From Peanuts to Prison: Applying Ethical Theories of Decision-making
Rickey E. Richardson, Kyle Post, H. Kevin Fulk
January 1, 2017
Strategy & General Management
ethics, decision-making, food safety, corporate social responsibility
Journal of Critical Incidents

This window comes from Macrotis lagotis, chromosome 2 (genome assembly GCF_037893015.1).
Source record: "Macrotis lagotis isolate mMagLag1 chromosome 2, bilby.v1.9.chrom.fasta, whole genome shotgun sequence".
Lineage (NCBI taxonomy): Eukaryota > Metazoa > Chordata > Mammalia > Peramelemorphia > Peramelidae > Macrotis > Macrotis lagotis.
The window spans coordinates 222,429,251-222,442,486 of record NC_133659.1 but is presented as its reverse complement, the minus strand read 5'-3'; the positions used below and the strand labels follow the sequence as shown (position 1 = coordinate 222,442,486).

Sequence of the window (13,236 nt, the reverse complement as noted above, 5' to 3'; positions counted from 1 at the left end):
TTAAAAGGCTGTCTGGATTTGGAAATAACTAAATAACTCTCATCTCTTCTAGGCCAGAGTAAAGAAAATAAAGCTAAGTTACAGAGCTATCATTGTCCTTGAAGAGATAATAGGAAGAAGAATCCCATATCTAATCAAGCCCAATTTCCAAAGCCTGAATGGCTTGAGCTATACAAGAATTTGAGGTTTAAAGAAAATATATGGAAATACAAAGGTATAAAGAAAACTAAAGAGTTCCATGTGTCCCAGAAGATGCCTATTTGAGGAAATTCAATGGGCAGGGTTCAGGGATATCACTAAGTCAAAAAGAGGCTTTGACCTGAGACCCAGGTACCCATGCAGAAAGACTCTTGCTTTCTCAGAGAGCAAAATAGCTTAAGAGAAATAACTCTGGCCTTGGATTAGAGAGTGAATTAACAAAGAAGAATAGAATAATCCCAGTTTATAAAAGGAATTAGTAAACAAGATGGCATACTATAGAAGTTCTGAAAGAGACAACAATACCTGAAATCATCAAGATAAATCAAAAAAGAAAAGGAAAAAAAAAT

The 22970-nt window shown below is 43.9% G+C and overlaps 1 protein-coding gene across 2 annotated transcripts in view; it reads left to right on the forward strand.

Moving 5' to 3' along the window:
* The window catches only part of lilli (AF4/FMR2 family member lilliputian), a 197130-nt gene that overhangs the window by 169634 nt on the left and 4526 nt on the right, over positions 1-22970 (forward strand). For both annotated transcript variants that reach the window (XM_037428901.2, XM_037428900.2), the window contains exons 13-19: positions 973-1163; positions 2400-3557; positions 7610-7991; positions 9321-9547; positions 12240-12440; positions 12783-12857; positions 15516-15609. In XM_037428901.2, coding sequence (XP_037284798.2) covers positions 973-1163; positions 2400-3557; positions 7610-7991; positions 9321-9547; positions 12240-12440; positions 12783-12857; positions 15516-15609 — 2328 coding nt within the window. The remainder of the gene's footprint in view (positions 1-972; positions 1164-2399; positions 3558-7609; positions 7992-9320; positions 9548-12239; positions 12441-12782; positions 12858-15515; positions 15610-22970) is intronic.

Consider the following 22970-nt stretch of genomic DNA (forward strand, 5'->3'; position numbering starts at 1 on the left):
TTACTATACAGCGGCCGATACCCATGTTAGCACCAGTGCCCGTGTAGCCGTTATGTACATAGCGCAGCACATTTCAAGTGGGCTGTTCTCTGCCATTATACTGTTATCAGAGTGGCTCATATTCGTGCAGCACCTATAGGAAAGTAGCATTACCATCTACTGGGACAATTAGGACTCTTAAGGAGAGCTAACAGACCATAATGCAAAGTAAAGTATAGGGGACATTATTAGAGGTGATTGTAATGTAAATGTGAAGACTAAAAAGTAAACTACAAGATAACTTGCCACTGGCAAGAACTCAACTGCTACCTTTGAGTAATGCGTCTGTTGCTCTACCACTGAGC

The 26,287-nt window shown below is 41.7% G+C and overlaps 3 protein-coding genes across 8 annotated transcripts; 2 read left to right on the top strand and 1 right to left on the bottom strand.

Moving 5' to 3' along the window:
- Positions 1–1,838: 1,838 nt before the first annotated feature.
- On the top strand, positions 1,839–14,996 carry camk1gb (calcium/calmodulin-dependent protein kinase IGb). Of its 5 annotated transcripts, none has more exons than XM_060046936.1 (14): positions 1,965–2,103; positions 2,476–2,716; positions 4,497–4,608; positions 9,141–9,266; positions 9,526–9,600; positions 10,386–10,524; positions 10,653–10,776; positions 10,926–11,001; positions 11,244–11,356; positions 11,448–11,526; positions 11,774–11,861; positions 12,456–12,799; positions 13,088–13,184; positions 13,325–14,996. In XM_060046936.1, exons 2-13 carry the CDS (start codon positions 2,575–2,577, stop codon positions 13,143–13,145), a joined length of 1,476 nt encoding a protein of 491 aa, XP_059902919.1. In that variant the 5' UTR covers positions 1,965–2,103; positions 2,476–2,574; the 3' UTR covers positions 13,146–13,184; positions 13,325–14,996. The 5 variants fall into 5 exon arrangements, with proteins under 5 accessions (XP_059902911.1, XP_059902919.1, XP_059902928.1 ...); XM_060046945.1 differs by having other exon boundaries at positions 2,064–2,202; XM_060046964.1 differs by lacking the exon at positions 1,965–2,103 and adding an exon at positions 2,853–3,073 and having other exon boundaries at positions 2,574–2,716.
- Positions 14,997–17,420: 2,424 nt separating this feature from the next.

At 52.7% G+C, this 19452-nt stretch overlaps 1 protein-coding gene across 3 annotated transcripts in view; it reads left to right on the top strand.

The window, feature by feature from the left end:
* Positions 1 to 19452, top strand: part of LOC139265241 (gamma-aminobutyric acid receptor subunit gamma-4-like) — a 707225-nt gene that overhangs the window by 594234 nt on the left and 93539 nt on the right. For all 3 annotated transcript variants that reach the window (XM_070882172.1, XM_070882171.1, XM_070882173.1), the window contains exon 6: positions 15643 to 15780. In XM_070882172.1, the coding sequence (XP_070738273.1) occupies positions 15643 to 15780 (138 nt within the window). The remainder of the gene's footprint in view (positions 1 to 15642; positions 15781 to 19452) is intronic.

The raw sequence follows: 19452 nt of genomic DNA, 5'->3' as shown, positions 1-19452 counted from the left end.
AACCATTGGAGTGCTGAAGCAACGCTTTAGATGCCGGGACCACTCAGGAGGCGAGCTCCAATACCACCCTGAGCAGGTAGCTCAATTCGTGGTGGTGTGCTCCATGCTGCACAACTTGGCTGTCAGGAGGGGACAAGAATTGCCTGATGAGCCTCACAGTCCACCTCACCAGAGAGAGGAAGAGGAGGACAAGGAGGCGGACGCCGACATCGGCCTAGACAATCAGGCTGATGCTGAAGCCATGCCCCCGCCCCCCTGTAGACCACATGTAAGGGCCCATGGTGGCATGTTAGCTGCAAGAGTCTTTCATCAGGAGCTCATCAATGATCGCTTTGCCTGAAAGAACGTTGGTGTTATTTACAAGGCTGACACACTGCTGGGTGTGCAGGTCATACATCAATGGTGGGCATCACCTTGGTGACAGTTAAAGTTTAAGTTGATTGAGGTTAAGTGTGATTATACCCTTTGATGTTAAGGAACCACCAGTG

Mary Wilkerson worked her way up to become quality assurance manager at a peanut processing plant owned by Peanut Corporation of America. The plant produced peanut products used by major manufacturers of consumer products. Under pressure from the company president and her supervisor, she was alleged to have engaged in deliberately falsifying product testing documents, approving contaminated product batches, and lying to federal investigators. The contaminated product batches led to serious illnesses and deaths and her untruthfulness delayed the recall of deadly products. She was convicted of obstruction of justice and sentenced to serve 60 months in prison. If you were an advisor to Mary during her time as a PCA employee, how could you have helped her to avoid her present situation? What specific actions would you have advised her to take in her role as manager? How would your advice have changed if you applied different ethical theories?